Why We Need The World Yoga Festival
On February 23rd, 2018 the Yoga community woke up to the shocking video from the opening ceremony at the Northwest Yoga Conference in Seattle, Washington. Aadil Palkhivala, was to receive an award of recognition during the commencement function. Due to illness, Aadil asked his wife and spiritual partner, Savitri to speak on his behalf. He was given 10 minutes to address the audience and passed this time slot onto Savitri.
At just under 5 minuets Melissa Hagedorn, director of Northwest Yoga Conference, physically halts Savitri, who is visibly surprised by the interruption. Savitri asks to be able to finish her thoughts on the theme of the festival, but not only does Melissa insist Savitri should stop talking, she also tells Savitri to leave the room and demands all Savitri’s students vacate along with her.
I gasped when Melissa took the microphone from Savitri’s hand and told her to leave. The entire exchange was bizarre and seemingly unprovoked. Savitri simply looked at the participants gathered and said, “This is what is wrong with Yoga today.” It was a heartbreaking moment of recognition.
I write about the ways that Westerners and especially white women encroach on the subject of Yoga. I highlight the mis-translations and botched interpretations of Vedic epistemologies and Yoga literature, the careless pronunciation of Sanskrit, whose linguistic philology is in its phonetic accuracy, as well as the shallow return of Asana when dislocated from its ontological roots, but mainly I write about how all of the above intersects with imperial whiteness.
Since Roopa Singh’s formation of SAAPYA, South Asian American Projects in Yoga in Amercia in 2013, there have been many dialogues around South Asian, specifically Indian representation in Yoga. From Yoga Journal covers and conferences to Bhaktifest and Yoga Alliance. It is worth noting, Aadil & Savitri were only 2 of 3 presenters of Indian descent at Northwest Yoga Conference.
The dramatic tension between being honored with an award acknowledging your contribution in the field of Yoga, to having your actual presence expelled from the room may never be reconciled and is indicative of the greater whitewashing at play forcing the erasure of Indian origin and participation from the meaning and market of Western based Yoga.
I’m left with an extreme sadness and reminded of the closing words of Roopa Singh from this groundbreaking video. Roopa is addressing white Yoga teachers when she says, “As you fill that space, teach in that space, know that there is someone, who looks very much like my mother and looks very much like my father, who is not there, who doesn’t feel as confident to integrate, to be in public in this country. Just know that you are taking a space that is precious.”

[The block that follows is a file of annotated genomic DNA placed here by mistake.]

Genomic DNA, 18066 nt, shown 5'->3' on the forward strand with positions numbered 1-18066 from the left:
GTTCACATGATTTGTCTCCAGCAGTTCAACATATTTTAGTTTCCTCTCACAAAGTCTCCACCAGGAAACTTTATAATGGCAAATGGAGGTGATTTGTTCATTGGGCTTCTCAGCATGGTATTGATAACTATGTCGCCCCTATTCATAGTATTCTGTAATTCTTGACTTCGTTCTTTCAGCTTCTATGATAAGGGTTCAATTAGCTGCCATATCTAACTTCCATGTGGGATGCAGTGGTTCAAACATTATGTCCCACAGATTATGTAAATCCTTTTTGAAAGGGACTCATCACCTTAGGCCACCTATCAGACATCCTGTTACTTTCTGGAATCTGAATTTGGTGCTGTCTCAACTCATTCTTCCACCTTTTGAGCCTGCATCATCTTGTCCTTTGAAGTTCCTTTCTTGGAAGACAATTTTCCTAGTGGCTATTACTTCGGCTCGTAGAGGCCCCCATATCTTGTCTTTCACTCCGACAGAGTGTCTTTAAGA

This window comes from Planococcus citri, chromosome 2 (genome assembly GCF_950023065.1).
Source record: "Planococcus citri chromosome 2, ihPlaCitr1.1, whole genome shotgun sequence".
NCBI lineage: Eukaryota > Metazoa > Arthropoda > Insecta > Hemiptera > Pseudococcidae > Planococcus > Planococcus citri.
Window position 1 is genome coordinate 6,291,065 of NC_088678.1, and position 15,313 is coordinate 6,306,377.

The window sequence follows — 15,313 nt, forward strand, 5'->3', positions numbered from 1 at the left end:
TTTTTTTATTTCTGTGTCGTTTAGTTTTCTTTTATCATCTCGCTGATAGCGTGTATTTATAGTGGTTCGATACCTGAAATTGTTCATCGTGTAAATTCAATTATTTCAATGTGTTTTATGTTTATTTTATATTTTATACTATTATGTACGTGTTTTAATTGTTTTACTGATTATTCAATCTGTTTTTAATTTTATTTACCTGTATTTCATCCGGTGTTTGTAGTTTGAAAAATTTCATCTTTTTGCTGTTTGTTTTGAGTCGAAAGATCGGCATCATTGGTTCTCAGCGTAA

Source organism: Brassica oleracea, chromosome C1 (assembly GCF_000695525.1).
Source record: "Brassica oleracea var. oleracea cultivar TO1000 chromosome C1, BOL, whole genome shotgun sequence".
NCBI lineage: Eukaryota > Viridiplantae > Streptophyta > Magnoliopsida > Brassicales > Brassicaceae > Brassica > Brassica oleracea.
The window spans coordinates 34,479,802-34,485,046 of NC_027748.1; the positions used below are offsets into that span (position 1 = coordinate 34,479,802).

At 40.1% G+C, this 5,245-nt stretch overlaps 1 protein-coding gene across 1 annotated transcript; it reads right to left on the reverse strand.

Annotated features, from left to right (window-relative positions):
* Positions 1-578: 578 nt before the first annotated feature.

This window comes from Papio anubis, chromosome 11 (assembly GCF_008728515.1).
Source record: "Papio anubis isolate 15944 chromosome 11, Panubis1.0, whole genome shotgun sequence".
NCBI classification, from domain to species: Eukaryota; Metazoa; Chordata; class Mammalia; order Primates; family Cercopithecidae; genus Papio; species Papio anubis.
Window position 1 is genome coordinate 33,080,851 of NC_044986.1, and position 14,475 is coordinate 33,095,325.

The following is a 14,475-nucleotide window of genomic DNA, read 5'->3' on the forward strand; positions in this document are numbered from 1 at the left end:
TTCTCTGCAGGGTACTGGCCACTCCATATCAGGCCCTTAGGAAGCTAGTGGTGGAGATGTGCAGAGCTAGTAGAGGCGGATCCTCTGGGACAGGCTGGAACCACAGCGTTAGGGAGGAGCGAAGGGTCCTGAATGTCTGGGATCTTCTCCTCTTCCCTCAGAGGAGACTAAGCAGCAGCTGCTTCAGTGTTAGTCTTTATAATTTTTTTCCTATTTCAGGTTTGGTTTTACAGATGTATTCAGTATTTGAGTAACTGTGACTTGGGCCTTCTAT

(The first public SAAPYA dialogue, 2013)
A week after the incidence at the Northwest Yoga Conference, I was taking a Yoga class at a local studio when I came across an advertisement for the Nomadic Yoga Festival here in Albuquerque, New Mexico. Amid an image of serene mountainous clouds was the tagline Yoga, Fitness, Brew, Coffee, Music and More.
One of the selected presenters combines pig yoga with margaritas at a popular yoga event in Albuquerque called, Yogaritas, where the favorite position is Bakasana, crane or crow pose. What determines the dificulty is the ability to hold the arm balance while sipping your margarita.
Meanwhile, New Mexico has the highest alcohol related death rates of any state in America, but the event siphons a portion of the proceeds off to a local animal shelter so, cheers.
There is a disturbing trend in Western Yoga, from “yoga scholars” to yoga teachers, yoga products and yoga kimicks, all designed to numb you to the very thing Yoga was to free you from, self delusion.
“When an eminent Vedantic scholar and teacher suggested to us the West needs an authentic Yoga festival, we knew exactly what he meant.
The same parampara tradition of teacher-student handover of ancient wisdom is the hallmark of authentic Yoga lineages. It is these that we wanted to nurture and present to our audience of Western Yogis at the World Yoga festival.
These traditions are free from the whim of a single teacher ‘reinventing’ Yoga for a modern world.”
-Ram and Sonali Banjeree
(Photo: Ram & Sonali Banerjee)
I first met Ram and Sonali Banerjee in 2016 at the International Yog Festival in Rishikesh, India, not to be confused with the International Yoga Festival that takes place across the Ganga at Parmarth Niketan.
Under the guidance of Swami Santatmananda Saraswati of Arsha Vidya Gurukulam, the International Yog Festival was revisioning what it meant to produce and curate a Yoga festival. To this end, the festival focused on lineage based teachers and practices. It was here that Ram & Sonali invited me to be part of the World Yoga Festival, which sought to use the same linage based template, the first of its kind in the West.
(Sonali, Sri & Ram at the International Yog Festival, Rishikesh, 2016)
Sonali, Ram & I enjoy the same sampradāya. A sampradāya is a tradition of knowledge. Integral to the continuity of the sampradāya is the teaching methodology, the means that insures the knowledge is handed down intact, from generation to generation. In oral cultures, the process by which these knowledges are maintained is through the guru/śiṣya paramparā, teacher/student relationship, i.e. direct, interpersonal communication.